The Scriptorium

To Fulfill All Righteousness

What we could not do, Jesus did. Matthew 3.13-15

Matthew 3: The Trailblazer (5)

Pray Psalm 42.1-3.
As the deer pants for the water brooks,
So pants my soul for You, O God.
My soul thirsts for God, for the living God.
When shall I come and appear before God?
My tears have been my food day and night,
While they continually say to me,
“Where I is your God?”

Sing contemplatively Psalm 42.1-3.
(Nettleton: Come Thou Fount)
As the deer pants for fresh water let my soul, Lord, pant for You!
Let my soul thirst as it ought to for the Savior, ever true!
Tears by day have been my portion, tears by night have been my food,
While my foes add to my sorrow, saying, “Where now is your God?”

Read Matthew 3.1-15; meditate on verses 13-15.

1. Why was John reluctant to baptize Jesus?

2. Why did Jesus insist on it?


John right away recognized Jesus as the Lamb of God, come to take away the sins of the world (cf. Jn. 1.29-36). No wonder he hesitated to accept Him for baptism. Indeed, he seems almost astonished that Jesus would want to be baptized by him (v. 14). He thought Jesus should baptize him.

But Jesus said, “Permit it to be so now, for thus it is fitting for us to fulfill all righteousness.” What did He mean by that.

First, Jesus understood that He had come to earth “to fulfill all righteousness.” To do this, He would have to keep the Law of God in complete and exhaustive detail, because the Law of God is holy and righteous and good. Jesus was often accused of violating Jewish traditions. He was even accused of transgressing Roman law. But no one could ever make a case against Him where the Law of God was fulfilled. God called His people to fulfill His Law, to be holy as He is holy, so that they might live as He intends (Lev. 18.1-5). But no one can keep the Law of God – except Jesus. The righteousness that He fulfilled is accounted to all who believe in Him, who deny that they have any righteousness of their own with which to commend themselves to the heavenly Father, and who cling to Jesus’ righteousness for their hope and salvation (2 Cor. 5.21).

Theologians refer to this as the active obedience of Christ. His passive obedience is seen in His submitting to the cross and bearing the judgment of God against our sins. But without His active obedience on our behalf, His death would have been without power, and His resurrection would never have occurred.

Second, when Israel came out of Egypt, they were “baptized through the sea”, as Paul explained (1 Cor. 10.1, 2). From this “baptism”, Israel plunged into the wilderness, before again being “baptized” through the Jordan to undertake the conquest of the land. Jesus, God’s Son called out of Egypt to recapitulate and fulfill the redemptive plan of God, was baptized in the Jordan before heading off into the wilderness to defeat and bind the one who held the nations captive to his lies.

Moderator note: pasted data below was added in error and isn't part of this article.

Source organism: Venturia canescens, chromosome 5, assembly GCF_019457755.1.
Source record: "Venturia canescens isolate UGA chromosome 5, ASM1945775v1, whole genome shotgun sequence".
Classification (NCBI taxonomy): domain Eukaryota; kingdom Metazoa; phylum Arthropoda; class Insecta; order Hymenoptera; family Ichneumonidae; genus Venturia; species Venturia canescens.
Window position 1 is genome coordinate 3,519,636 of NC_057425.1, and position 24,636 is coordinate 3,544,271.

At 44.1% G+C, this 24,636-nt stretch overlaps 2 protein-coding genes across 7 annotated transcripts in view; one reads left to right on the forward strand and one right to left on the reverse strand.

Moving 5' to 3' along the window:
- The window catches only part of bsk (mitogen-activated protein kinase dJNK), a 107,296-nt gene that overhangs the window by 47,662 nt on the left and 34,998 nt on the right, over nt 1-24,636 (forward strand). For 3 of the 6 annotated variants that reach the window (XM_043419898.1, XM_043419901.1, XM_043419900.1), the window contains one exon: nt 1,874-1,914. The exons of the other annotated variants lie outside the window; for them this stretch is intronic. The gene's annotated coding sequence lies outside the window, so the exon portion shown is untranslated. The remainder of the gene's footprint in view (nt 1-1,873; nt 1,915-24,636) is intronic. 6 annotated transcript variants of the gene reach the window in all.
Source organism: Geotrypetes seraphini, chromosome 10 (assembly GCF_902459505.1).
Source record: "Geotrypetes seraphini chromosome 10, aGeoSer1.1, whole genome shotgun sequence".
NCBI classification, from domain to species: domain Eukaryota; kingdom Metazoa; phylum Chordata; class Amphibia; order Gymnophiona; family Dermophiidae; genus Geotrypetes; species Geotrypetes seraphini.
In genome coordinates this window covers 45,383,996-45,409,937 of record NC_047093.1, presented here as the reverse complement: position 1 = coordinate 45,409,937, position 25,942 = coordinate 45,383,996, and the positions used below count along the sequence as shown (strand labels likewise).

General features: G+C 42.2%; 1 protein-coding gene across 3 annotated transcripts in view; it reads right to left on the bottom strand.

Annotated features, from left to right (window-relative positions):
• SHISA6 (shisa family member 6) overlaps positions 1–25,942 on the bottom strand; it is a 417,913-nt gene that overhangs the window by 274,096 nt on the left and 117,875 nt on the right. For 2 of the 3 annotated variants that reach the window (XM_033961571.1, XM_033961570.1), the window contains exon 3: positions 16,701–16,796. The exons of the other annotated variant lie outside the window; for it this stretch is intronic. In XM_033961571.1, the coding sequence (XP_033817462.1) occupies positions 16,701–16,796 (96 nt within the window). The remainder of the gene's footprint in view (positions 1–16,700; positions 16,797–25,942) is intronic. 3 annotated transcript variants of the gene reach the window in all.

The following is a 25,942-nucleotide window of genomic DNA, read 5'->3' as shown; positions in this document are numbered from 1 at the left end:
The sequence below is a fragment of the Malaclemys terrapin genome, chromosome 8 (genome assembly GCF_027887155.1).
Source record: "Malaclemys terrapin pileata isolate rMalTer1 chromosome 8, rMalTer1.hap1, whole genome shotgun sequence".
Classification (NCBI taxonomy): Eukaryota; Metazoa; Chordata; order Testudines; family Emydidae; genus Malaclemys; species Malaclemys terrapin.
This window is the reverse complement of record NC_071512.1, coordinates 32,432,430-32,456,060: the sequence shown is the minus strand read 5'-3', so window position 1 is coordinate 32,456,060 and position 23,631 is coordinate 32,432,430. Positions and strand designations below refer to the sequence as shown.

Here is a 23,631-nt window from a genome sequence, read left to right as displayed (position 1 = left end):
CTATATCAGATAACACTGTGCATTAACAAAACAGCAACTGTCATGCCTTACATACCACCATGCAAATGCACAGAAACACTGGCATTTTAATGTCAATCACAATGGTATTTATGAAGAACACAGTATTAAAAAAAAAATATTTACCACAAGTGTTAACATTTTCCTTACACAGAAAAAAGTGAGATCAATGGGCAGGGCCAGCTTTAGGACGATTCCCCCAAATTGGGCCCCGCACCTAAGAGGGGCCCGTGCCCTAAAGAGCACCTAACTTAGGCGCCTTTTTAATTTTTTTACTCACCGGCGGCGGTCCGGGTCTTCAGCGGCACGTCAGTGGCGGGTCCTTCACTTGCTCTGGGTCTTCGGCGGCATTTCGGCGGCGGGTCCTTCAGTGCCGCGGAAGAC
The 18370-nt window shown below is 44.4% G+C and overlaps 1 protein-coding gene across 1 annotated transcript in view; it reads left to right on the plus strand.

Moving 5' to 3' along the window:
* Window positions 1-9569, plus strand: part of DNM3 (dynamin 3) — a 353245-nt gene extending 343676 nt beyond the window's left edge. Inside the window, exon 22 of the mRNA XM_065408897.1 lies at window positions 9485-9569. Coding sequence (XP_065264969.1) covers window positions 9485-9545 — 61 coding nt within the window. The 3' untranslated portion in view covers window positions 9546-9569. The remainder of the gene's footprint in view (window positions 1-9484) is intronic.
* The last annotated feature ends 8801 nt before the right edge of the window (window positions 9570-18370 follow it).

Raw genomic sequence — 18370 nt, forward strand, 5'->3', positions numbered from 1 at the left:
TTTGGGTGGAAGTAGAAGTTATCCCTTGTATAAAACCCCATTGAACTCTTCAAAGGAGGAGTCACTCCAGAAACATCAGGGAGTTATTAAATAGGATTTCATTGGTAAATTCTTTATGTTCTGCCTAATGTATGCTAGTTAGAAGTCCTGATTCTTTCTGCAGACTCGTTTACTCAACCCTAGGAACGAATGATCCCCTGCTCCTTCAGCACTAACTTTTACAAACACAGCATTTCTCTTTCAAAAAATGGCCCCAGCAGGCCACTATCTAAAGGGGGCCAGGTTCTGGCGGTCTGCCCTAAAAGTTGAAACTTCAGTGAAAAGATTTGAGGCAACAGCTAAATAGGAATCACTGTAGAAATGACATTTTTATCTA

Jesus needed to be baptized by John, not because He had sin to repent of, but because He was the sin-bearer and salvation-bringer for all who repent and believe the Good News of His Kingdom and salvation.

1. Why is baptism important? What does baptism proclaim?  

2. Jesus fulfilled all righteousness by keeping God’s Law. What does this suggest about our use of God’s Law?

3. Why was it so important that Jesus should identify with Israel in the Old Testament?

When he who is perfect according to the law was baptized with the baptism of John, he became the first to achieve the perfection of the law. For this reason even Christ, who was perfect in the law, was baptized with the baptism of John. For this reason he says, “For thus it is fitting for us to fulfill all righteousness.”
Theodore of Heraclea (d. 355), Fragment 21

Clothe me with Your righteousness today, Lord Jesus, as I…

Pray Psalm 42.4-11.
Jesus has fulfilled all righteousness for you! Let Him lift your soul into the joy of His salvation as you4pray and sing of your Rock and your God!

Sing Psalm 42.4-11.
Psalm 42.2-11 (Nettleton: Come Thou Fount)
Now I pour my soul out in me as these thoughts come to my mind.
And I long to once again be where true worship I might find.
Oh my soul, be not despairing!  Hope in God, and praise His Name!
For the Lord, your burden bearing, will restore your peace again.

Oh my God, my soul is weary, therefore I remember You.
Let Your grace and goodness near be, and Your promise, firm and true.
Lord, when trials and fears surround me, Your commands will be my song.
When distresses sore confound me, Your great love will keep me strong.

Lord, forget me not in mourning ‘neath my foes’ oppressing hand.
See their mocking, hear their scorning; help my weary soul to stand.
Hope in God, praise Him forever when despair on you has trod.
Look to Jesus; never, never doubt your gracious, saving God.

T. M. Moore

The Gospel of Matthew will help us grow in the knowledge of Jesus Christ. Two companion books can supplement our study of Matthew. To Know Him examines what it means to belong to Jesus and to love and serve Him (click here), while Be Thou My Vision enables us to gain an even larger perspective on Jesus (click here).

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Except as indicated, Scripture taken from the New King James Version. © Copyright 1982 by Thomas Nelson, Inc. Used by permission. All rights reserved. All psalms for singing adapted from
The Ailbe Psalter. All quotations from Church Fathers from Ancient Christian Commentary Series, General Editor Thomas C. Oden (Downers Grove: InterVarsity Press, 2006). All psalms for singing are from The Ailbe Psalter (available by clicking here).

T.M. Moore

T. M. Moore is principal of The Fellowship of Ailbe, a spiritual fellowship in the Celtic Christian tradition. He and his wife, Susie, make their home in Essex Junction, VT.
Books by T. M. Moore